Tuesday, April 5, 2022

"Nurture a Beautiful Industry in Hawaii" by Eric Tanouye



Nurture a Beautiful Industry in Hawaii

By Eric Tanouye • Feb. 13, 2022 
Originally published in the Honolulu Star Advertiser

Regardless of what field of business you are in, today’s competitive marketplace requires “entrepreneurial bridge builders” to compete and succeed. The Hawaii Floriculture and Nursery Association (HFNA) and its 300-plus members statewide rely on export, primarily to the U.S. mainland, for roughly 50% of our revenue. Forging strategic alliances to create a win-win outcome is essential to carving out market share in the highly competitive global marketplace. 

According to a 2017 study from the Wholesale Florist and Florist Supplier Association, 80% of cut flowers sold in the U.S. were imported. Colombia controlled 65%, Ecuador 20%, the European Union 6%, Canada 4%, and Mexico 2%, with consolidation at the farm level in South America. 

There are five to seven large distribution and production companies concentrating on North America to grow market share. About 20% of the flowers sold in the U.S. were domestically grown, and California had the lion’s share with 78%. Hawaii was a distant third with 4%. Hawaii’s market share may seem small, but our current demand exceeds our supply. 

There are many factors that allow Hawaii’s small, family-run floriculture operations to compete with the giants in the marketplace. A key factor is the University of Hawaii College of Tropical Agriculture and Human Resources research and development program under the direction of Dr. Tessie Amore. 

Like her predecessor and mentor, Dr. Haruyuki Kamemoto, she and her students crossbreed anthuriums to create beautiful varieties unique to Hawaii. We currently have more than 25 UH anthurium varieties that give our growers a competitive advantage. The program also develops highly sought-after dendrobium orchids. The most widely grown dendrobium varieties in Hawaii were developed by Dr. Kamemoto. 

HFNA recently joined Amore in creating a professional advisory team (PAT) made up of renowned floral designers from Canada, California and Hawaii. It can take up to 14 years to develop a flower for production. It is imperative that Amore and her students get feedback on flowers in development from leading American Institute of Floral Designers (AIFD) certified professionals. It is imperative that growers and designers collaborate with the scientists leading research and development to keep our industry vibrant.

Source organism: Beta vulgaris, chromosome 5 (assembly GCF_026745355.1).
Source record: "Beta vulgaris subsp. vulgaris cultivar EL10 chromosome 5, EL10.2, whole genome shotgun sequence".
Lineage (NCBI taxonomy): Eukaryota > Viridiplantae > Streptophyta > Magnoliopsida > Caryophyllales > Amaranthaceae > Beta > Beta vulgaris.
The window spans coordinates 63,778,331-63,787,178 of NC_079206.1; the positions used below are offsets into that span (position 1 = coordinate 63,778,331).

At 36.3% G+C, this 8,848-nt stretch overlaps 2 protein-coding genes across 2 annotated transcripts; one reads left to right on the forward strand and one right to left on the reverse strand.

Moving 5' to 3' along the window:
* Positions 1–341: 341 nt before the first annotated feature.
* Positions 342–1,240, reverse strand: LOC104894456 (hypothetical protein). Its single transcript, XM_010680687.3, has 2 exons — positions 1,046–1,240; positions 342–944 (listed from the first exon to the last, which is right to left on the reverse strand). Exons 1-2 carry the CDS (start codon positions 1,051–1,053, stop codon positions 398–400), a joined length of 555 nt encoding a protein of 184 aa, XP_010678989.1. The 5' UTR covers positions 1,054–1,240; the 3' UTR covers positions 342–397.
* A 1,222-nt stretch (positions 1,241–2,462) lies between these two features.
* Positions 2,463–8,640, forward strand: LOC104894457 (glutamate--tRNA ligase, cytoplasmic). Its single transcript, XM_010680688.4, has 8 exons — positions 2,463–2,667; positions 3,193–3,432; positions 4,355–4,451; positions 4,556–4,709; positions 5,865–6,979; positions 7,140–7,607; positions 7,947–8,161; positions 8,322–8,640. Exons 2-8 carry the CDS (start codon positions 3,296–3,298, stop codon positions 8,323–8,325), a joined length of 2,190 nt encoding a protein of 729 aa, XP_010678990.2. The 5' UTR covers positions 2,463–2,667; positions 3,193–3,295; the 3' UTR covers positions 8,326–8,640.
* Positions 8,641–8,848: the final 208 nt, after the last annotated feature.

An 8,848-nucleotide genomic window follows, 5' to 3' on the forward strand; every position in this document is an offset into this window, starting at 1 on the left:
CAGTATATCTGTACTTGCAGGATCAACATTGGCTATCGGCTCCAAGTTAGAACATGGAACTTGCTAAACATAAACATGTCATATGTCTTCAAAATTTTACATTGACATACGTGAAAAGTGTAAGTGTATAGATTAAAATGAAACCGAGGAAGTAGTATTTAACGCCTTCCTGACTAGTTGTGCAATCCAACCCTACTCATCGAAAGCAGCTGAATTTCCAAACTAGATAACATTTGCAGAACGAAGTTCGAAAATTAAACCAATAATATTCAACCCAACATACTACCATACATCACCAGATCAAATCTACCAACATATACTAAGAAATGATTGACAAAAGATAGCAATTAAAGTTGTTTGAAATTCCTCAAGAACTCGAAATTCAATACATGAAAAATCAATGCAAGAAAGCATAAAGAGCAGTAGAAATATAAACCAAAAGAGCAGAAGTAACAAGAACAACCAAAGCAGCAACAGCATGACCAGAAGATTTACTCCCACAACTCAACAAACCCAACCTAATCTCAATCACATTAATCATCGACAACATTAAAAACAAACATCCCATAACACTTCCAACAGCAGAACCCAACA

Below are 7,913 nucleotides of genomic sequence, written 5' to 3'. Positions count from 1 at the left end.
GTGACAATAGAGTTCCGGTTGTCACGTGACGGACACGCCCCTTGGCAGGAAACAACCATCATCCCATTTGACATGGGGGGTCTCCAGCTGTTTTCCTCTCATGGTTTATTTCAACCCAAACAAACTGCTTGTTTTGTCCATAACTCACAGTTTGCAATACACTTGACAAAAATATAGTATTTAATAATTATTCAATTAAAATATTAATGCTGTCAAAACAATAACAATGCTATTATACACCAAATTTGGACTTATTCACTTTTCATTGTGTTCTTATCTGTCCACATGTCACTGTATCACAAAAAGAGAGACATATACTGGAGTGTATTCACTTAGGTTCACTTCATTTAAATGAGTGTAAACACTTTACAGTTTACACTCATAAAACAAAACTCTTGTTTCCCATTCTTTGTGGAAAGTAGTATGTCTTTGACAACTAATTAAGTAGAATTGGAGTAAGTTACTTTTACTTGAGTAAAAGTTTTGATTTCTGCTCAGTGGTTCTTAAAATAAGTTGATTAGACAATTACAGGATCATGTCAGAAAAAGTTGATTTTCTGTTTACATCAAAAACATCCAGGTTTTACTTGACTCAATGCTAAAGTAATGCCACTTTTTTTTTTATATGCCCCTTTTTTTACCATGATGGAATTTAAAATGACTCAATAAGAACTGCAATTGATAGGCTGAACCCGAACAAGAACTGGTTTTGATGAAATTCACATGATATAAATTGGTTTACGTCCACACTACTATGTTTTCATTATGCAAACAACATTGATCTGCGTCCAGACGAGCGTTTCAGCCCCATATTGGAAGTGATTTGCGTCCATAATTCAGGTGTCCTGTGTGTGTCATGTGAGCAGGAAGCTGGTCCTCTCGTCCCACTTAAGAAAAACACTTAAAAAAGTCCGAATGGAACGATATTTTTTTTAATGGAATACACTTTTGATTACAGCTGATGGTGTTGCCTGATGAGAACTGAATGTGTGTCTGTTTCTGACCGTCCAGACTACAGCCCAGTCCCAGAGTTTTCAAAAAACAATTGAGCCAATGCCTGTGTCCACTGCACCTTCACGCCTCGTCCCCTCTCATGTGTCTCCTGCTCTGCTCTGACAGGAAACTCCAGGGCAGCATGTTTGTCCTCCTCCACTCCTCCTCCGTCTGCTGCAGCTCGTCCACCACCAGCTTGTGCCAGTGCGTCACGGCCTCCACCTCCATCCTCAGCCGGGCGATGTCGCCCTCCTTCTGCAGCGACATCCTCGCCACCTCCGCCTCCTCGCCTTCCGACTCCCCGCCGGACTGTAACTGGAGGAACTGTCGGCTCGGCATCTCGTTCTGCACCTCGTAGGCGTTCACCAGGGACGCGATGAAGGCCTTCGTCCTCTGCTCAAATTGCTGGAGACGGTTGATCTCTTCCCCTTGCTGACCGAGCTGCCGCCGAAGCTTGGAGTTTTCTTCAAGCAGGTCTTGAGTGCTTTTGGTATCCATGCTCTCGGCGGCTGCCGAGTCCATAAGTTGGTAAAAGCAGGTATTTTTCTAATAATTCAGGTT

The right color, shape, stem length and other characteristics are critical to the return on investment. Applying science to the art of floral design requires the critical eye of a designer to identify the nuances of a desirable flower. Amore has studied to become a skillful and creative floral designer, and she is working toward the coveted AIFD certification. Current and future students will gain valuable insight in applied science from their professor and the professional advisory team. 

Hawaii has an aging population of growers, and we are at a critical juncture. We need young agricultural entrepreneurs to enter the field. Programs like PAT will play a key role in providing young people an opportunity at a rewarding career in agriculture. 

Two of my sons have joined our family’s Green Point Nurseries. We have 50 employees and a couple of them have been with us for 30-plus years and several employees for 20-plus years. The operations of HFNA’s membership will differ in size but when we consider there are more than 300 family-run nurseries, that equates to a significant contribution in jobs and tax revenue. 

Together with Dr. Amore, we plan to expand the advisory team to include designers from key states across the U.S. Researchers, students, growers, designers, consumers, the university and the state — all win when we build bridges of collaboration. 

A note from the author:

This op-ed centers on creating bridges of collaboration between researchers and students at the University of Hawaii, growers and AIFD designers. The designers are part of the Professional Advisory Team that provide feedback on flowers in development at the UH R&D program.

Here are the designers who are volunteering the time and expertise:


Hitomi Gilliam AIFD

Brenna Quan AIFD


Phil Rulloda AIFD

Cathy Hillen-Rulloda AIFD


Lois Hiranaga AIFD

Deborah Di Bella AIFD

Sue Tabbal-Yamaguchi AIFD, EMC

These designers are shinning a good light on AIFD in inspiring the next generation of researchers and flower breeders.